“An agent is one appointed by a principal as his representative and to whom the principal confides the management of some business to be transacted in the principal’s name, or on his account, and who brings about or effects legal relationships between the principal and third parties.”  Colleton County Taxpayers Ass’n v. Sch. Dist. of Colleton County, 371 S.C. 224, 239, 638 S.E.2d 685, 693 (2006).  If an agent did not disclose his principal when making a contract with a party, the party, upon discovering the principal, may hold either the agent or the principal liable.  See Goodale v. Page, 92 S.C. 413, 416, 75 S.E. 700, 701 (1912); see also Broom v. Marshall, 284 S.C. 530, 540, 328 S.E.2d 639, 645 (Ct. App. 1984) (Gardner, J. dissenting) (quoting 3 C.J.S. Agency § 369 (1973)) (“An agent . . . if he contracts as agent for an undisclosed principal, will be personally liable unless there is a mutual intention of the parties to the contrary.”); Restatement (Third) of Agency § 6.03 (2006) (“When an agent acting with actual authority makes a contract on behalf of an undisclosed principal, (1) unless excluded by the contract, the principal is a party to the contract; [and] (2) the agent and the third party are parties to the contract . . . .”).  “A principal is undisclosed if, when an agent and a third party interact, the third party has no notice that the agent is acting for a principal.”  Restatement (Third) of Agency § 1.04(2)(b) (2006).

Brady routinely did business with Savannah Architectural as an agent of Boru Enterprises.  However, Savannah Architectural had no indication Brady was acting on behalf of a corporation.  Therefore, Boru Enterprises was an undisclosed principal, and thus, Brady can be held liable as its agent.  Accordingly, the trial court did not err in finding Brady personally liable for the debt.

II.  Rule 60(b), SCRCP, Motion

Brady maintains the trial court erred in failing to grant his Rule 60(b), SCRCP, motion.  We disagree.

The decision to deny a motion under Rule 60(b) is within the trial court’s sound discretion.  Raby Constr., L.L.P. v. Orr, 358 S.C. 10, 17, 594 S.E.2d 478, 482 (2004).  An abuse of discretion occurs when the trial court’s decision is controlled by an error of law or is based on factual findings lacking evidentiary support.  Degenhart v. Burriss, 360 S.C. 497, 500, 602 S.E.2d 96, 97 (Ct. App. 2004).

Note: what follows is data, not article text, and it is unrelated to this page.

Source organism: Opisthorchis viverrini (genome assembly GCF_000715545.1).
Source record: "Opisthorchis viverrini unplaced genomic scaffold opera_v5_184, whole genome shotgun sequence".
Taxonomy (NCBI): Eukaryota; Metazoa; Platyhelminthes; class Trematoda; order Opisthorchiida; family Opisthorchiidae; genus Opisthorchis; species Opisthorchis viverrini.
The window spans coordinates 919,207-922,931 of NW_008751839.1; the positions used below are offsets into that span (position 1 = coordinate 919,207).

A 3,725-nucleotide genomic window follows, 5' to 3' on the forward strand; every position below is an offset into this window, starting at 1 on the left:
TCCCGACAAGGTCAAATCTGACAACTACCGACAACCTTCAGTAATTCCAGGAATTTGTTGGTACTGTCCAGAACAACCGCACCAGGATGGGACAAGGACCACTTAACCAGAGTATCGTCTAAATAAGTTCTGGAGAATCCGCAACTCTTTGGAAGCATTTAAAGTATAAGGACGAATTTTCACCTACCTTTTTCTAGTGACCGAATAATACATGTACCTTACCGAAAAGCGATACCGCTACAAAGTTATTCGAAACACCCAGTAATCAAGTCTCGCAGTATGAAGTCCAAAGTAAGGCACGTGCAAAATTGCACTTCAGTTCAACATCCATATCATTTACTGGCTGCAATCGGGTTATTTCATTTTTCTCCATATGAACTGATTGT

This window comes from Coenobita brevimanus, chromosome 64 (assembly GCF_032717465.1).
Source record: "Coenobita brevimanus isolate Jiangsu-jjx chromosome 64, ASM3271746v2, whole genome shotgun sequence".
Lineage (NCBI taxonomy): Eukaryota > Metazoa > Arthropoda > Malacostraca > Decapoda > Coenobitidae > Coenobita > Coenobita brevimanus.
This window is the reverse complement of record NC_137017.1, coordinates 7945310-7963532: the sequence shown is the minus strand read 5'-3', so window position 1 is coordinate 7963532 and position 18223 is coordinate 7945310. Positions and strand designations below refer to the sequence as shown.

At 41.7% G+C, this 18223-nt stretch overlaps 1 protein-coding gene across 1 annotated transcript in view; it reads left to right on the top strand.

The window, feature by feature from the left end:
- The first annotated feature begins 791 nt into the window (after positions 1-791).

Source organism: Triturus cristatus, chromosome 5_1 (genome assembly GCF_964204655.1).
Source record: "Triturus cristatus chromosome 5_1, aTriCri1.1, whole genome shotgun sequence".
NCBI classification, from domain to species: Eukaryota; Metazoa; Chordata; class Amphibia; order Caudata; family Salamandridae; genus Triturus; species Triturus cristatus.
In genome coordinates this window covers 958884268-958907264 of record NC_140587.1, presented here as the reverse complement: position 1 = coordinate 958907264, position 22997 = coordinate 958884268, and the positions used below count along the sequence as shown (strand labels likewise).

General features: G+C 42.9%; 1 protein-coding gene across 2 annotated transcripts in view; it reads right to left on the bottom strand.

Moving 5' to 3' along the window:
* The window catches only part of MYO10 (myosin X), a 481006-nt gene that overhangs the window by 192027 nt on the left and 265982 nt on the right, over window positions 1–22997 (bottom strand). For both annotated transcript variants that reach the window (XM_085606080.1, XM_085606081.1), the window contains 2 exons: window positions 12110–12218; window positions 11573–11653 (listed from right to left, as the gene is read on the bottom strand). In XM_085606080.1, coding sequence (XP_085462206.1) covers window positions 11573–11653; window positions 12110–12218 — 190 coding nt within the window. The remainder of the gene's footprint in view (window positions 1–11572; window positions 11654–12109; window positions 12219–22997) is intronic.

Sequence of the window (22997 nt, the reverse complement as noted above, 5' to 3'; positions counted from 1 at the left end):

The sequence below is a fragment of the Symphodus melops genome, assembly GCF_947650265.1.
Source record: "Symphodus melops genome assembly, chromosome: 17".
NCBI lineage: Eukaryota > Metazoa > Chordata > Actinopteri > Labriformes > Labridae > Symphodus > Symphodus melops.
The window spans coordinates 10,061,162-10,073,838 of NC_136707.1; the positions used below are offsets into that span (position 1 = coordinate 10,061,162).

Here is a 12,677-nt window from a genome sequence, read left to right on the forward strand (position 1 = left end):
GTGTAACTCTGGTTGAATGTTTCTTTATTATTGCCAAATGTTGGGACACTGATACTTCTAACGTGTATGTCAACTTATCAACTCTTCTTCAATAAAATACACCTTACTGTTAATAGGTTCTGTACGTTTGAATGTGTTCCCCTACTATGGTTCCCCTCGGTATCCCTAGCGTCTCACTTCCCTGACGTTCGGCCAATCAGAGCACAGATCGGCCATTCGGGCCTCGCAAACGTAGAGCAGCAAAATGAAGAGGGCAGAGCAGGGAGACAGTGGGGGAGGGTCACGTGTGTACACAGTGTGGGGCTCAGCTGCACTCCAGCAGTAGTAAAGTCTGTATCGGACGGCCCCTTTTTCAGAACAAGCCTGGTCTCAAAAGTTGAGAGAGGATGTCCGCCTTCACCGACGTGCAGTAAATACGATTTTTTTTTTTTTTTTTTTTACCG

On motion and upon such terms as are just, the court may relieve a party from a final judgment, order, or proceeding for newly discovered evidence that by due diligence could not have been discovered in time to move for a new trial under Rule 59(b), SCRCP.  Rule 60(b)(2), SCRCP. 

To obtain a new trial based on newly discovered evidence, a movant must establish that the newly discovered evidence: (1) will probably change the result if a new trial is granted; (2) has been discovered since the trial; (3) could not have been discovered before the trial; (4) is material to the issue; and (5) is not merely cumulative or impeaching.

Lanier v. Lanier, 364 S.C. 211, 217, 612 S.E.2d 456, 459 (Ct. App. 2005).  When the party knew of and possessed evidence at the time of trial, it is not newly discovered for the purposes of Rule 60(b)(2).  Lanier, 364 S.C. at 218, 612 S.E.2d at 459.

“Rule 60(b)(2) allows the court to grant a new trial only if the newly discovered evidence could not have been discovered by due diligence prior to trial.”  Lanier, 364 S.C. at 220, 612 S.E.2d at 460.  Due diligence is the “diligence reasonably expected from, and ordinarily exercised by, a person who seeks to satisfy a legal requirement or to discharge an obligation.”  Id. “Diligence looks not to what the litigant actually discovered, but what he or she could have discovered.”  Id.  Accordingly, when parties could have discovered the new evidence prior to trial, they are not entitled to relief under Rule 60(b)(2).  See Raby Constr., L.L.P., 358 S.C. at 21, 594 S.E.2d at 484 (citing Bowman v. Bowman, 357 S.C. 146, 152, 591 S.E.2d 654, 657 (Ct. App. 2004)).

In the present case, the check was in Boru Enterprises’ records.  Simply because those records were in a state of disarray does not change the fact Brady had access to them before trial.  This court has previously found “[w]hen a party simply misplaces evidence at home, the court will treat the failure to discover it as a failure to exercise due diligence.”  Lanier, 364 S.C. at 220, 612 S.E.2d at 461.  Here, Brady testified as to the existence of such a check at trial.  Accordingly, he knew of the check and had access to Boru Enterprises’ records.  Therefore, the check did not constitute newly discovered evidence.  Further, because Brady could have discovered the check prior to trial, he failed to exercise due diligence.   Consequently, the trial court did not err in denying Brady’s Rule 60(b), SCRCP, motion.

CONCLUSION

Based on the foregoing, the order of the trial court is

AFFIRMED.

HEARN, C.J., and SHORT and KONDUROS, JJ., concur.


[1] We decide this case without oral argument pursuant to Rule 215, SCACR.

[2] The parties stipulated to this amount.